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Mortality, cardiovascular risk, and androgen deprivation therapy for prostate cancer: A systematic review with direct and network meta-analyses of randomized controlled trials and observational studies

View Article: PubMed Central - PubMed

ABSTRACT

Androgen deprivation therapy (ADT) is a cornerstone therapy for advanced prostate cancer (PCa). We hypothesized that cardiovascular (CV) risk is different across the various ADT modalities to compare their effects on CV morbidity and mortality, and all-cause mortality in patients with PCa. To investigate more in depth potential CV risk heterogeneity focusing on coronary (main outcome) and cerebrovascular risk, CV, and overall mortality. We performed a Medline and Embase query, without language restriction, since 1950 up to July 2014. We included randomized controlled trials (RCTs) and observational studies providing that they compared at least 1 ADT modality to another one or to placebo and they gave data on CV event or all-cause mortality. Sixty-eight studies out of 3419 met our eligibility criteria. Eleven observational studies were analyzed. Direct meta-analyses showed that antiandrogen was associated with a 30% decrease risk for myocardial infarction (MI) compared to GnRH agonists (RR, 0.70 [0.54–0.91]); combined androgen blockade (CAB) was associated with a 10% increase risk for stroke when compared to antiandrogen (RR, 1.10 [1.02–1.19]). With regard to RCTs, 57 were included: direct meta-analyses suggested that CAB was associated with a 10% decrease of all-cause mortality when compared to GnRH agonist (RR, 0.90 [0.82–1.00]). Network analysis could only be performed for all-cause mortality and it remains difficult to disentangle benefit (positive impact on cancer survival) and risk (including CV risk). The impact of the ADT modalities on CV morbidity remains difficult to quantify and more detailed prospective collection is required. Registration: PROSPERO, CRD42014010598.

No MeSH data available.


Summary of evidence search and selection.
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Figure 1: Summary of evidence search and selection.

Mentions: Of the 3614 articles identified, 3419 left after deduplication (Fig. 1). After selection on the abstract then on full-text, 68 studies met our eligibility criteria: 11 observational studies and 57 RCTs. See Appendix eTable 1 which describes observational studies and Appendix eTable 2 which describes RCTs.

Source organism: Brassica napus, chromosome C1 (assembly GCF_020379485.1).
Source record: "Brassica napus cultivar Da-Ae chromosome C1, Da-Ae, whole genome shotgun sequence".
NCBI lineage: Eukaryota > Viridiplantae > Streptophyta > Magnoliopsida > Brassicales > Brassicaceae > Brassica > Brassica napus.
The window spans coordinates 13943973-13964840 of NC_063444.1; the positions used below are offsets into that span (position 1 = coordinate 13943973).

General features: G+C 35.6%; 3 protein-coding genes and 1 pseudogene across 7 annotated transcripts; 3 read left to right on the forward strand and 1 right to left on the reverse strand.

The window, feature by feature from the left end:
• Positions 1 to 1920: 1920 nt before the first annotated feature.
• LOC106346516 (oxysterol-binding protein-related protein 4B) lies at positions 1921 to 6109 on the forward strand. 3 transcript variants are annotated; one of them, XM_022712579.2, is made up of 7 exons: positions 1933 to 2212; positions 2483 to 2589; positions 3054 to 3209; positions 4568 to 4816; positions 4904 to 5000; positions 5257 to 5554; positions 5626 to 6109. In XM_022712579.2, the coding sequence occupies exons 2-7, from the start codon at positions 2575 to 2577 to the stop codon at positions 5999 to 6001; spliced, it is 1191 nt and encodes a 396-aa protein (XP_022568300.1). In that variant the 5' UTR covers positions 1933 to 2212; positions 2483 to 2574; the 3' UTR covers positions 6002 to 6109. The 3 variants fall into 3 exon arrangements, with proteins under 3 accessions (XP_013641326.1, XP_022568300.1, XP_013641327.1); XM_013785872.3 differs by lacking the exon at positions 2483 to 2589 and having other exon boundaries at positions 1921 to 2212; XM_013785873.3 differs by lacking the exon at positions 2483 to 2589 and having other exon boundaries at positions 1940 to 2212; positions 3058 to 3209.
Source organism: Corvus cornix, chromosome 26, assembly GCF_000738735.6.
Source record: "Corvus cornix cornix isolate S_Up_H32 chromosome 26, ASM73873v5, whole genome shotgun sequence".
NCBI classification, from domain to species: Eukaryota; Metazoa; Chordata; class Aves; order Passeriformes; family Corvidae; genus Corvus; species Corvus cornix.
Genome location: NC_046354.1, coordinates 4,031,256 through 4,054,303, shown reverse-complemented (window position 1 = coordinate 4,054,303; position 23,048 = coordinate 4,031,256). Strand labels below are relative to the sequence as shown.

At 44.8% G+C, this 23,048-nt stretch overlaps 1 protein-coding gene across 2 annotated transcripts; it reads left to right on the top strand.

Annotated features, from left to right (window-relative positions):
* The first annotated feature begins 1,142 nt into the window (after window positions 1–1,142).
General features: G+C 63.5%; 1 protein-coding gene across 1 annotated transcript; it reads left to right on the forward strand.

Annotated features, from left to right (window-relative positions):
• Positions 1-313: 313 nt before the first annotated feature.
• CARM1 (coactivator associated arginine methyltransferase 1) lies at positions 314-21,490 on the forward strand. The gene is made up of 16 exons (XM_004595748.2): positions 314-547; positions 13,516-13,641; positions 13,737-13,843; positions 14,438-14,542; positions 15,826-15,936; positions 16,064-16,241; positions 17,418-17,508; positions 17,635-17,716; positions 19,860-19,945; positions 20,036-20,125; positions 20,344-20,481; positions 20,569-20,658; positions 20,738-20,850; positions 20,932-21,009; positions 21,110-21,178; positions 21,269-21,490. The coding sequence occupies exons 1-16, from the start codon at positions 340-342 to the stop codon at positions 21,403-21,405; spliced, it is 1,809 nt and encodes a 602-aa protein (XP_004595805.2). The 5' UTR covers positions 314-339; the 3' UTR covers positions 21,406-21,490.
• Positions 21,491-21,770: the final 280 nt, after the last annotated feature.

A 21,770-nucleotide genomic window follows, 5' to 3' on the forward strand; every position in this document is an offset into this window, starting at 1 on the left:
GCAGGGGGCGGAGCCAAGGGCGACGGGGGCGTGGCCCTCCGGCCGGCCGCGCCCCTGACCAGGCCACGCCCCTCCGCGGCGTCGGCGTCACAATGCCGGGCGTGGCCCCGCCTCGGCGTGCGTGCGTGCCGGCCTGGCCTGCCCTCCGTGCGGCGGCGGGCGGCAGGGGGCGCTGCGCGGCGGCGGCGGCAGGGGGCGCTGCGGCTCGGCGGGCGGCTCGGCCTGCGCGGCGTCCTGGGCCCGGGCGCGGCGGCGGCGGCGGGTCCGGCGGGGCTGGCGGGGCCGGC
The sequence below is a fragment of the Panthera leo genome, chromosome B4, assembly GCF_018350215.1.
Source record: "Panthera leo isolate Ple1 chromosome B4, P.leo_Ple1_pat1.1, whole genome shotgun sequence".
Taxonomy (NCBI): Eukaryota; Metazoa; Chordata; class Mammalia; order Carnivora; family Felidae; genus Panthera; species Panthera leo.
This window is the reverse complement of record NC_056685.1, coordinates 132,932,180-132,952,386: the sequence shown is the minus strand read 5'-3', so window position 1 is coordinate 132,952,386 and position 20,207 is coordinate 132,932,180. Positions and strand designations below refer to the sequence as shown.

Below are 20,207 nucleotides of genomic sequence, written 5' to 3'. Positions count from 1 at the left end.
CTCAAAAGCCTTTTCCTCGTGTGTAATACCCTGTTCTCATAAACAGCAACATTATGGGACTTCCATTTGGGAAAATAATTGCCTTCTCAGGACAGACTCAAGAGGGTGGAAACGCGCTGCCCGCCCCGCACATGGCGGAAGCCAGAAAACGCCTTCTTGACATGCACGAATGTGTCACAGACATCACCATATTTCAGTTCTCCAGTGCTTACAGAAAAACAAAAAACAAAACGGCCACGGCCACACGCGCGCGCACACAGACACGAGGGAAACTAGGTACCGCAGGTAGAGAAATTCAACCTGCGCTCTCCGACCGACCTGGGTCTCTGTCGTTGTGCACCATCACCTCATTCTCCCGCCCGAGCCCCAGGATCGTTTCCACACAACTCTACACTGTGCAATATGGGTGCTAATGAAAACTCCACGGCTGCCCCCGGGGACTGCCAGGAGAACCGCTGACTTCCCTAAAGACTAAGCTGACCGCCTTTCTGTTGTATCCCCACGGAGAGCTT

Mortality, cardiovascular risk, and androgen deprivation therapy for prostate cancer: A systematic review with direct and network meta-analyses of randomized controlled trials and observational studies
Summary of evidence search and selection.
© Copyright Policy - open-access
Related In: Results  -  Collection

License
Show All Figures
getmorefigures.php?uid=PMC4998460&req=5

Figure 1: Summary of evidence search and selection.
Mentions: Of the 3614 articles identified, 3419 left after deduplication (Fig. 1). After selection on the abstract then on full-text, 68 studies met our eligibility criteria: 11 observational studies and 57 RCTs. See Appendix eTable 1 which describes observational studies and Appendix eTable 2 which describes RCTs.

View Article: PubMed Central - PubMed

ABSTRACT

Androgen deprivation therapy (ADT) is a cornerstone therapy for advanced prostate cancer (PCa). We hypothesized that cardiovascular (CV) risk is different across the various ADT modalities to compare their effects on CV morbidity and mortality, and all-cause mortality in patients with PCa. To investigate more in depth potential CV risk heterogeneity focusing on coronary (main outcome) and cerebrovascular risk, CV, and overall mortality. We performed a Medline and Embase query, without language restriction, since 1950 up to July 2014. We included randomized controlled trials (RCTs) and observational studies providing that they compared at least 1 ADT modality to another one or to placebo and they gave data on CV event or all-cause mortality. Sixty-eight studies out of 3419 met our eligibility criteria. Eleven observational studies were analyzed. Direct meta-analyses showed that antiandrogen was associated with a 30% decrease risk for myocardial infarction (MI) compared to GnRH agonists (RR, 0.70 [0.54–0.91]); combined androgen blockade (CAB) was associated with a 10% increase risk for stroke when compared to antiandrogen (RR, 1.10 [1.02–1.19]). With regard to RCTs, 57 were included: direct meta-analyses suggested that CAB was associated with a 10% decrease of all-cause mortality when compared to GnRH agonist (RR, 0.90 [0.82–1.00]). Network analysis could only be performed for all-cause mortality and it remains difficult to disentangle benefit (positive impact on cancer survival) and risk (including CV risk). The impact of the ADT modalities on CV morbidity remains difficult to quantify and more detailed prospective collection is required. Registration: PROSPERO, CRD42014010598.

No MeSH data available.